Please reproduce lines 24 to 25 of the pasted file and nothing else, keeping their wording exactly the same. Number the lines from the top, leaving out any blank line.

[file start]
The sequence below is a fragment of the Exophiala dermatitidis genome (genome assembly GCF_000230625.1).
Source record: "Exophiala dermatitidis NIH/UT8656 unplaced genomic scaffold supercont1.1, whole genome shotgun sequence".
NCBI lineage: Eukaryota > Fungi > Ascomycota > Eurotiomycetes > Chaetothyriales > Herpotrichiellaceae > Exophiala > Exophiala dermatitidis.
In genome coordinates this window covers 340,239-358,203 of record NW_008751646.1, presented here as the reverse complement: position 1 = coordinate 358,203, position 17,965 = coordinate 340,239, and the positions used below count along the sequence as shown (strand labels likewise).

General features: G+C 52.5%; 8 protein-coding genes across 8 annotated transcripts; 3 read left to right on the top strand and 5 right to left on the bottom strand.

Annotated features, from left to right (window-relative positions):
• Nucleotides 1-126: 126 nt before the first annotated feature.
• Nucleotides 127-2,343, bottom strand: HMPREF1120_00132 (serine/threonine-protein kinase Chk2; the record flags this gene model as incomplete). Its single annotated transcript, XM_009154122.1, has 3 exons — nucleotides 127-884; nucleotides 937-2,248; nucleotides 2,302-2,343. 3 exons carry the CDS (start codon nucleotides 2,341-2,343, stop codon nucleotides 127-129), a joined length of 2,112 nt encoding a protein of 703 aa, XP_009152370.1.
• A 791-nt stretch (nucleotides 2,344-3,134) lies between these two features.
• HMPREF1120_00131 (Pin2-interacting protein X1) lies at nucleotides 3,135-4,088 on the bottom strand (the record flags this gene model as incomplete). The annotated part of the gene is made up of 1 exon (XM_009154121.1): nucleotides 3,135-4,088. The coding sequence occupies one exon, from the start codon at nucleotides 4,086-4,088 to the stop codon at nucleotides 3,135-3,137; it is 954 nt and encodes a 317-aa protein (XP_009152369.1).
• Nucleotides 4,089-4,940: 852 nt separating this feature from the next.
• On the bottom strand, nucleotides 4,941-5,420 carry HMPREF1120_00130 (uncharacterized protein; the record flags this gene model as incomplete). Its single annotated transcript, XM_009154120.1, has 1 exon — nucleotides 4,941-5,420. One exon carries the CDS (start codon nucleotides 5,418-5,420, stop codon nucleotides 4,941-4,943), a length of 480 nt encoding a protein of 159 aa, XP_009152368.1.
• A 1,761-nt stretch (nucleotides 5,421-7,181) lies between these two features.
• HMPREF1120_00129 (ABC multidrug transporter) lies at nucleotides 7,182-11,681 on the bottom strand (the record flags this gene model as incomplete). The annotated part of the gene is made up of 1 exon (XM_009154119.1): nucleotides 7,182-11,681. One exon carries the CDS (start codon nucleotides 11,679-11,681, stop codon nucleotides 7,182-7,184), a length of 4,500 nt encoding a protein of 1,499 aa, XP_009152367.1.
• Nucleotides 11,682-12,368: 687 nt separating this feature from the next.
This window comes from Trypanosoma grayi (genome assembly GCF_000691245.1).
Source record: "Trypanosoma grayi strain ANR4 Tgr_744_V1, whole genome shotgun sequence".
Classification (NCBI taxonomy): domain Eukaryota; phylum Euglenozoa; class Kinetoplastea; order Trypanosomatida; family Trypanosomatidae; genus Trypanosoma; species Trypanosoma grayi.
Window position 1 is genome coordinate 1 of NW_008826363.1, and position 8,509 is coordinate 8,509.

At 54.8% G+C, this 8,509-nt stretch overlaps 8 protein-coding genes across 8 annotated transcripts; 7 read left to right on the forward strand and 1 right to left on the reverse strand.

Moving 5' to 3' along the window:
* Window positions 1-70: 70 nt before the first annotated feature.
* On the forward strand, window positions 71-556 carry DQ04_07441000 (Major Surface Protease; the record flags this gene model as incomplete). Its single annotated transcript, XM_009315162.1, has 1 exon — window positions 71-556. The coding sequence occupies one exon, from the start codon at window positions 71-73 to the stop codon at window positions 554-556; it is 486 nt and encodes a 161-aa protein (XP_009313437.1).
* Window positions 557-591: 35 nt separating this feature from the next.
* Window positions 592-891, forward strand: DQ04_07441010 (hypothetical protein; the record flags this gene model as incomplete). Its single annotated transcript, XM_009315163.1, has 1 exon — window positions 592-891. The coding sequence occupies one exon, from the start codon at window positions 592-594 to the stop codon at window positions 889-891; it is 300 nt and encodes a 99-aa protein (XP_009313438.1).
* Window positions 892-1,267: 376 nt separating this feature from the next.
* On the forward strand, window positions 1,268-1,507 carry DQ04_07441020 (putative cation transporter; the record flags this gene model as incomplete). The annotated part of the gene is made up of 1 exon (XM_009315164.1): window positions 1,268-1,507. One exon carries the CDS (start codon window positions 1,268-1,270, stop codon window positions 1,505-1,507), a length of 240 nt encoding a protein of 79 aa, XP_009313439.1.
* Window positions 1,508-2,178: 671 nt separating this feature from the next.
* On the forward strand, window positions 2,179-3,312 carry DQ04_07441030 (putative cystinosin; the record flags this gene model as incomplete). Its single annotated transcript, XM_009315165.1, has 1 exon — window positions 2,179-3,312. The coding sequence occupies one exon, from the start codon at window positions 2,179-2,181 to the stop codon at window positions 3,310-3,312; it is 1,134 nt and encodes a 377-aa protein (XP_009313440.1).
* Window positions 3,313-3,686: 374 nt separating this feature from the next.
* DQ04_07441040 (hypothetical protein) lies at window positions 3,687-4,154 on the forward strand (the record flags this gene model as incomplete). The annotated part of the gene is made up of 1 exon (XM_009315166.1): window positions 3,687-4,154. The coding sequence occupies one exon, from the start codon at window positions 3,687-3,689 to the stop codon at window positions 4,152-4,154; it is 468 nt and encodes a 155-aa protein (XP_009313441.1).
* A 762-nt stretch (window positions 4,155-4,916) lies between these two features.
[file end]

* Window positions 557-591: 35 nt separating this feature from the next.
* Window positions 592-891, forward strand: DQ04_07441010 (hypothetical protein; the record flags this gene model as incomplete). Its single annotated transcript, XM_009315163.1, has 1 exon — window positions 592-891. The coding sequence occupies one exon, from the start codon at window positions 592-594 to the stop codon at window positions 889-891; it is 300 nt and encodes a 99-aa protein (XP_009313438.1).